Meier et al (1997) have performed an extended analysis of the parameters space of time-dependent numerical simulations of the outflow induced by the corona of magnetized accretion disks, starting from axisymmetric configurations that are consistent with the Blandford & Payne analytical model. The strength of the magnetic field used in their simulations can be much higher than in most other simulations. They assumed a thin cold dense disk with a tenuous hot corona (but with temperature less than the virial halo that permeates the system); initially, magnetic field lines are purely poloidal (B = 0) and are anchored in the disk and protrude into the corona at an angle 60° with respect to the disk. The resulting outflow is collimated into a jet in all cases, but its dynamical characteristics depend on the ratio = vA / vesc, where vA is the Alfvèn velocity in the corona and vesc = (2GMh / R)1/2 the escape velocity. For 1, gravitational forces dominate over magnetic forces, and the jet is accelerated by an upward recoil due to an increase of the disk magnetic field by differential rotation. This acceleration has low efficiency and the final velocities are below vesc. For 1, the jet is produced by magneto-centrifugal acceleration and is collimated by an azimuthal field; the final velocities are typically vj 10vesc for vA of the order of the Keplerian velocity at the inner radius of the disk and increase further for increasing vA. The transition between the two modes of jets is rather sharp, and the authors use the term "magnetic switch": For small fields, the jet transports essentially magnetic energy in the advected magnetic field, and for large fields, the jet carries a significant amount of kinetic energy. The transferred energy does not show any switch in total power, and in either form, it is available for particle acceleration and radiation. Figure 4 shows the jet speed as a function of the coronal field strength and also includes results from simulations by other authors.

 Figure 4. Numerical jet simulations from Meier et al (1997).

Meier et al (1997) suggest a possible correlation of weakly magnetized outflows with FR I jets and of highly magnetized ones with FR II jets. Their simulations are easily extended to the special relativistic case and show that current wind theories break down for low magnetic fields, as, in this regime, gravitational effects that are generally neglected become important. The bulk Lorentz factor of highly magnetized solutions can be as large as j 10.

EPISODIC OUTBURSTS    Observations show that the brightness distribution in jets is very knotty, beginning at VLBI scales. In addition, short time-scale variabilities in blazars may be due to irregularities in the associated jets. Therefore, nonstationary outflow solutions are also interesting for modeling extragalactic jets.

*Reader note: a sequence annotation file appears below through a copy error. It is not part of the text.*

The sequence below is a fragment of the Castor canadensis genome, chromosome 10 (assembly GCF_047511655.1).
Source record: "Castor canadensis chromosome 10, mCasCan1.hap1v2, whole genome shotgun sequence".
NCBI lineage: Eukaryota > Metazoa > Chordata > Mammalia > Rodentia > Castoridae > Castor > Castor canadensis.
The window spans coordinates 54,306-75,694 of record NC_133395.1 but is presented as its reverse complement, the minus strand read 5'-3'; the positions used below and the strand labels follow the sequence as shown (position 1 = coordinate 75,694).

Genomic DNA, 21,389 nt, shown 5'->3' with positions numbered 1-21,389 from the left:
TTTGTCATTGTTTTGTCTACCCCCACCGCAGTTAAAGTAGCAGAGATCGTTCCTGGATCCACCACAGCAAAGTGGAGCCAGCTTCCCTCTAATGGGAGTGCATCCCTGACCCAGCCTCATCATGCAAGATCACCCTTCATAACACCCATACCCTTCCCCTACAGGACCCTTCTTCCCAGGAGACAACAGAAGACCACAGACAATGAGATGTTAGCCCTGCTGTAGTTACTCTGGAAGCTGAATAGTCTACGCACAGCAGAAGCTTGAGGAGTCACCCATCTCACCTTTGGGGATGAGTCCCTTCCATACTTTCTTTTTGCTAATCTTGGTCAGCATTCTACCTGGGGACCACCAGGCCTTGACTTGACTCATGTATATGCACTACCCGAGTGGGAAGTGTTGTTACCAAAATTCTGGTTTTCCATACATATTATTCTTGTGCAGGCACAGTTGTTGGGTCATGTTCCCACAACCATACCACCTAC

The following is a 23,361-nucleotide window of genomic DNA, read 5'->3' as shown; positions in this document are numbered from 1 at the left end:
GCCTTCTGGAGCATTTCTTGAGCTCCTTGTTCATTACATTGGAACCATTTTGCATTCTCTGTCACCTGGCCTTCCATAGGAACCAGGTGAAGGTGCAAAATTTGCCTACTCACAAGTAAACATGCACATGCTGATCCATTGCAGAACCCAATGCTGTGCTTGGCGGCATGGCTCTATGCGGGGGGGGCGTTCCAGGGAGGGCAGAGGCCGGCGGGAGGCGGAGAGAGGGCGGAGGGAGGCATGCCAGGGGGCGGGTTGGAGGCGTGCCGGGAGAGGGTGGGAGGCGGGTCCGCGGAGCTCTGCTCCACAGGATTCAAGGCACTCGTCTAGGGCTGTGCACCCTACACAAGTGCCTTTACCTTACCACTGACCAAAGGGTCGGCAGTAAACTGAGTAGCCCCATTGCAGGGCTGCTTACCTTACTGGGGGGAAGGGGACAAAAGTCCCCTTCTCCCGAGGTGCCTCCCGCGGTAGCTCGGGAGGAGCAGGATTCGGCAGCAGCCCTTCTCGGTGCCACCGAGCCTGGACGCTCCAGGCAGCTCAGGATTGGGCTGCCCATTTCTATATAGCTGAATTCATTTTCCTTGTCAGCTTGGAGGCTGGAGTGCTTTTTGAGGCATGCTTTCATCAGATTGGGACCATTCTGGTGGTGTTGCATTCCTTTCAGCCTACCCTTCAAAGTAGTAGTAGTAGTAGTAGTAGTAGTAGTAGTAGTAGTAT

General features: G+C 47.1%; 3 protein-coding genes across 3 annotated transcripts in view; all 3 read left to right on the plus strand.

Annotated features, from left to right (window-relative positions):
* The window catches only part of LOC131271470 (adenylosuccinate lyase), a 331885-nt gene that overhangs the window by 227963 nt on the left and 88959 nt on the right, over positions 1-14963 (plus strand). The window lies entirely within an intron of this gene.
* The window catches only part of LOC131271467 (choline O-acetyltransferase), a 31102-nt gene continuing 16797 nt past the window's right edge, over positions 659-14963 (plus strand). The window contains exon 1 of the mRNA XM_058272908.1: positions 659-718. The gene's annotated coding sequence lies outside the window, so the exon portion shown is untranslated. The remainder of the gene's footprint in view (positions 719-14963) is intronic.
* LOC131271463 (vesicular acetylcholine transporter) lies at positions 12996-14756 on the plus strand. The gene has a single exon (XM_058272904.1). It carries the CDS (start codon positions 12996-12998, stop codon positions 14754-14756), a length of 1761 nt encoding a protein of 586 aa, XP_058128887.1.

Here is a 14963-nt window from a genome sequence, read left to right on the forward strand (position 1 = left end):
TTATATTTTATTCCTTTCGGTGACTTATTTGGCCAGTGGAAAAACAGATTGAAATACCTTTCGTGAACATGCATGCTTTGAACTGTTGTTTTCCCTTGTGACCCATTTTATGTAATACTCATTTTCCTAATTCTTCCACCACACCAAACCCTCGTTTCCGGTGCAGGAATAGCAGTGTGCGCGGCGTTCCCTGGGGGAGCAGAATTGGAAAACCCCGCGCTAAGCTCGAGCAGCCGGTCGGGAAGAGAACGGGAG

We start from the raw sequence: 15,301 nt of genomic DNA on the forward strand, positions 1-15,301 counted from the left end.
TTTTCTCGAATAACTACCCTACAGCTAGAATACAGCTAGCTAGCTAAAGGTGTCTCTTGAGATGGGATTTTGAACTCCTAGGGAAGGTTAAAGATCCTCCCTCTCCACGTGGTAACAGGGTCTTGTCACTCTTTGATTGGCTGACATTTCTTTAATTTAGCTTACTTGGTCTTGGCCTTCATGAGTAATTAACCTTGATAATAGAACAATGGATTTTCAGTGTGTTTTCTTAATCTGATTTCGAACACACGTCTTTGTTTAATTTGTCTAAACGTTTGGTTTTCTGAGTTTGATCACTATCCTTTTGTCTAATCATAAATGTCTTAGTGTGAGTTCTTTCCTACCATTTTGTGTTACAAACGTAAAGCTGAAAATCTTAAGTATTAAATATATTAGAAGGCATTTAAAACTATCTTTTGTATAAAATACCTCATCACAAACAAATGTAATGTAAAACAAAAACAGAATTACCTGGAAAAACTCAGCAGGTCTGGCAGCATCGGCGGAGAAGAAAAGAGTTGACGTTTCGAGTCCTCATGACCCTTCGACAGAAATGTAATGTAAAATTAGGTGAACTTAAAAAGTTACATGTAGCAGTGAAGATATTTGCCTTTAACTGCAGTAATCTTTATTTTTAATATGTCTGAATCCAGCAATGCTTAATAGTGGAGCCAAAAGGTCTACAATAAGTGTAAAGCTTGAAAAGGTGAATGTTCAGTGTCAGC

Ouyed & Pudritz (1997b) applied their model to analyze the influence of the magnetic topology on the solutions and in fact have solved the case of bursting outflows. From the original Blandford & Payne analytic solution, it was clear that centrifugally driven winds are not possible if the poloidal magnetic lines are not open to an angle 60° to the disk. Therefore, in a configuration where the initial lines are parallel to the rotation axis, the formation of winds is not expected. In reality, the progressive winding of magnetic lines in the disk generates large-amplitude nonlinear torsional Alfvèn waves, as in Uchida & Shibata's model. While the twisting of magnetic lines increases approaching the central parts of the disk, the ensuing strong gradient generated in the toroidal magnetic field opens up any vertically uniform magnetic structure. In particular for a hot corona = (vs / vA)2 ~ 1, a jet can be launched from the inner portion of the disk surface, where the magnetic lines are dragged equatorially toward the central object and the inclination angle to the disk becomes 60°.

However, the wind does not reach a stationary state because the strong toroidal field in a well-defined region of the inner jet tends to recollimate the flow toward the axis, producing MHD shocks. In this way, a compact confined structure is launched from the disk along the poloidal field; the process can repeat periodically. Knots would then be produced automatically in magnetic topologies aligned to the rotation axis, without invoking irregularities in the accretion flow or other exotic scenarios. However, it must be remembered that in these simulations, the disk is assumed to be a fixed boundary and back-reaction effects are neglected.

Contopoulos (1995) has proposed another possible scenario for episodic outburst that we commented on above. He assumed that no poloidal field is present in the corona, only a toroidal component in the disk. The strong pressure gradient between the disk (B large) and the corona above it (B 0) forces plasma out perpendicularly to the disk. The explosively ejected plasma convects azimuthal magnetic field and is self-collimated. Contopoulos presented a simple time-dependent analysis of the process, showing that plasma is unstable to pinch instabilities that confine sheets of radial currents in the jets.